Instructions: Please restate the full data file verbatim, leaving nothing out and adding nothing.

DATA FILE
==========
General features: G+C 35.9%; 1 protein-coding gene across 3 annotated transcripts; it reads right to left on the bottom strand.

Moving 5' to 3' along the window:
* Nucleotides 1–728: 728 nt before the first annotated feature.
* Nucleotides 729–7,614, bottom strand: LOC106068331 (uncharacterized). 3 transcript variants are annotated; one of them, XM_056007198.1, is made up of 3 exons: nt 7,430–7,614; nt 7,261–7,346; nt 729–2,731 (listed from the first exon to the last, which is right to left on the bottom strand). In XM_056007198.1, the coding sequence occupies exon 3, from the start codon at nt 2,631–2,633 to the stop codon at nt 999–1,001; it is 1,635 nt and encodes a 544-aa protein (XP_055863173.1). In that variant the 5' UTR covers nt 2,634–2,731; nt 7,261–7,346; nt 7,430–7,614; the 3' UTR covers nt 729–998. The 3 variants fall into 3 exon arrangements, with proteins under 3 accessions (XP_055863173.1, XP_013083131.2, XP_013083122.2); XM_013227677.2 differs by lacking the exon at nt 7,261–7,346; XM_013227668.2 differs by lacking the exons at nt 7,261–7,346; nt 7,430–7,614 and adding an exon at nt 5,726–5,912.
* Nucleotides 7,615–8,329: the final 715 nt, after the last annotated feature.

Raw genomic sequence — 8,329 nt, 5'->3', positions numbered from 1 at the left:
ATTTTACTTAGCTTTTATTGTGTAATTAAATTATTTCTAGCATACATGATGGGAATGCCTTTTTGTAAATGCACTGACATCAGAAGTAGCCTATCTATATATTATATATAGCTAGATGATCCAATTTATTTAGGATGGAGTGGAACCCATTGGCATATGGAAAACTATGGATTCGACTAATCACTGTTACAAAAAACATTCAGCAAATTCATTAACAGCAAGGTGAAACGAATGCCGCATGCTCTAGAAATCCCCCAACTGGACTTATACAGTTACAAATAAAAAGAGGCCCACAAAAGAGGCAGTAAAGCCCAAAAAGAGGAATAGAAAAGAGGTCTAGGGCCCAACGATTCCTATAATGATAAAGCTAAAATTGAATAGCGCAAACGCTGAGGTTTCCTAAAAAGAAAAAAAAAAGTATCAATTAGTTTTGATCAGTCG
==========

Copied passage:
General features: G+C 35.9%; 1 protein-coding gene across 3 annotated transcripts; it reads right to left on the bottom strand.

Moving 5' to 3' along the window:
* Nucleotides 1–728: 728 nt before the first annotated feature.
* Nucleotides 729–7,614, bottom strand: LOC106068331 (uncharacterized). 3 transcript variants are annotated; one of them, XM_056007198.1, is made up of 3 exons: nt 7,430–7,614; nt 7,261–7,346; nt 729–2,731 (listed from the first exon to the last, which is right to left on the bottom strand). In XM_056007198.1, the coding sequence occupies exon 3, from the start codon at nt 2,631–2,633 to the stop codon at nt 999–1,001; it is 1,635 nt and encodes a 544-aa protein (XP_055863173.1). In that variant the 5' UTR covers nt 2,634–2,731; nt 7,261–7,346; nt 7,430–7,614; the 3' UTR covers nt 729–998. The 3 variants fall into 3 exon arrangements, with proteins under 3 accessions (XP_055863173.1, XP_013083131.2, XP_013083122.2); XM_013227677.2 differs by lacking the exon at nt 7,261–7,346; XM_013227668.2 differs by lacking the exons at nt 7,261–7,346; nt 7,430–7,614 and adding an exon at nt 5,726–5,912.
* Nucleotides 7,615–8,329: the final 715 nt, after the last annotated feature.

Raw genomic sequence — 8,329 nt, 5'->3', positions numbered from 1 at the left:
ATTTTACTTAGCTTTTATTGTGTAATTAAATTATTTCTAGCATACATGATGGGAATGCCTTTTTGTAAATGCACTGACATCAGAAGTAGCCTATCTATATATTATATATAGCTAGATGATCCAATTTATTTAGGATGGAGTGGAACCCATTGGCATATGGAAAACTATGGATTCGACTAATCACTGTTACAAAAAACATTCAGCAAATTCATTAACAGCAAGGTGAAACGAATGCCGCATGCTCTAGAAATCCCCCAACTGGACTTATACAGTTACAAATAAAAAGAGGCCCACAAAAGAGGCAGTAAAGCCCAAAAAGAGGAATAGAAAAGAGGTCTAGGGCCCAACGATTCCTATAATGATAAAGCTAAAATTGAATAGCGCAAACGCTGAGGTTTCCTAAAAAGAAAAAAAAAAGTATCAATTAGTTTTGATCAGTCG